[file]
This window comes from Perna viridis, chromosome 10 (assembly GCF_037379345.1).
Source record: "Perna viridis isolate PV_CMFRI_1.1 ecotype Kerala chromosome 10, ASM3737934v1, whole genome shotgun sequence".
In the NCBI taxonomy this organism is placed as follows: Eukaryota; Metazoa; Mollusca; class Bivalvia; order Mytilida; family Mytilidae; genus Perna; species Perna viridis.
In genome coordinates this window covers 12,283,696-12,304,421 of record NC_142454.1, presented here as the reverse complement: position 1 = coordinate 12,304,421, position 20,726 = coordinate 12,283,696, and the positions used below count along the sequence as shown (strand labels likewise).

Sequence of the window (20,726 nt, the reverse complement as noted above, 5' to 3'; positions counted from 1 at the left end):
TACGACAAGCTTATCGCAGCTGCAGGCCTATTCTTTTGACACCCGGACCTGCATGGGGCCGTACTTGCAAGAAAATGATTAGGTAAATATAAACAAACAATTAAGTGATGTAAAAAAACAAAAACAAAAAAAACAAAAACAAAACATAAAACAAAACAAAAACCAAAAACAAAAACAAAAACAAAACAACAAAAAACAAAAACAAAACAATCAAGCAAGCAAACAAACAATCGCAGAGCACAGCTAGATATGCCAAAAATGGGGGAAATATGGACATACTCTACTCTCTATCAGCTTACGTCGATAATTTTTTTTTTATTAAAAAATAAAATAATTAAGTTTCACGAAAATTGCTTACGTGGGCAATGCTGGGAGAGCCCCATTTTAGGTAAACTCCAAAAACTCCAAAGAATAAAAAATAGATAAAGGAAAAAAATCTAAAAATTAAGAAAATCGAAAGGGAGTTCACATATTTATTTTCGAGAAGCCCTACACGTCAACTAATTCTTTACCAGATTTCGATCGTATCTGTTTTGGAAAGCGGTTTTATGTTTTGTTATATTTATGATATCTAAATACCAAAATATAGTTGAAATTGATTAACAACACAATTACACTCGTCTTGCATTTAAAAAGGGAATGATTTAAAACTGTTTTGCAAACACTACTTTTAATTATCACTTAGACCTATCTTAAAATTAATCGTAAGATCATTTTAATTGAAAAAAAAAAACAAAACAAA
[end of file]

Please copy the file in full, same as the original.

This window comes from Perna viridis, chromosome 10 (assembly GCF_037379345.1).
Source record: "Perna viridis isolate PV_CMFRI_1.1 ecotype Kerala chromosome 10, ASM3737934v1, whole genome shotgun sequence".
In the NCBI taxonomy this organism is placed as follows: Eukaryota; Metazoa; Mollusca; class Bivalvia; order Mytilida; family Mytilidae; genus Perna; species Perna viridis.
In genome coordinates this window covers 12,283,696-12,304,421 of record NC_142454.1, presented here as the reverse complement: position 1 = coordinate 12,304,421, position 20,726 = coordinate 12,283,696, and the positions used below count along the sequence as shown (strand labels likewise).

Sequence of the window (20,726 nt, the reverse complement as noted above, 5' to 3'; positions counted from 1 at the left end):
TACGACAAGCTTATCGCAGCTGCAGGCCTATTCTTTTGACACCCGGACCTGCATGGGGCCGTACTTGCAAGAAAATGATTAGGTAAATATAAACAAACAATTAAGTGATGTAAAAAAACAAAAACAAAAAAAACAAAAACAAAACATAAAACAAAACAAAAACCAAAAACAAAAACAAAAACAAAACAACAAAAAACAAAAACAAAACAATCAAGCAAGCAAACAAACAATCGCAGAGCACAGCTAGATATGCCAAAAATGGGGGAAATATGGACATACTCTACTCTCTATCAGCTTACGTCGATAATTTTTTTTTTATTAAAAAATAAAATAATTAAGTTTCACGAAAATTGCTTACGTGGGCAATGCTGGGAGAGCCCCATTTTAGGTAAACTCCAAAAACTCCAAAGAATAAAAAATAGATAAAGGAAAAAAATCTAAAAATTAAGAAAATCGAAAGGGAGTTCACATATTTATTTTCGAGAAGCCCTACACGTCAACTAATTCTTTACCAGATTTCGATCGTATCTGTTTTGGAAAGCGGTTTTATGTTTTGTTATATTTATGATATCTAAATACCAAAATATAGTTGAAATTGATTAACAACACAATTACACTCGTCTTGCATTTAAAAAGGGAATGATTTAAAACTGTTTTGCAAACACTACTTTTAATTATCACTTAGACCTATCTTAAAATTAATCGTAAGATCATTTTAATTGAAAAAAAAAAACAAAACAAA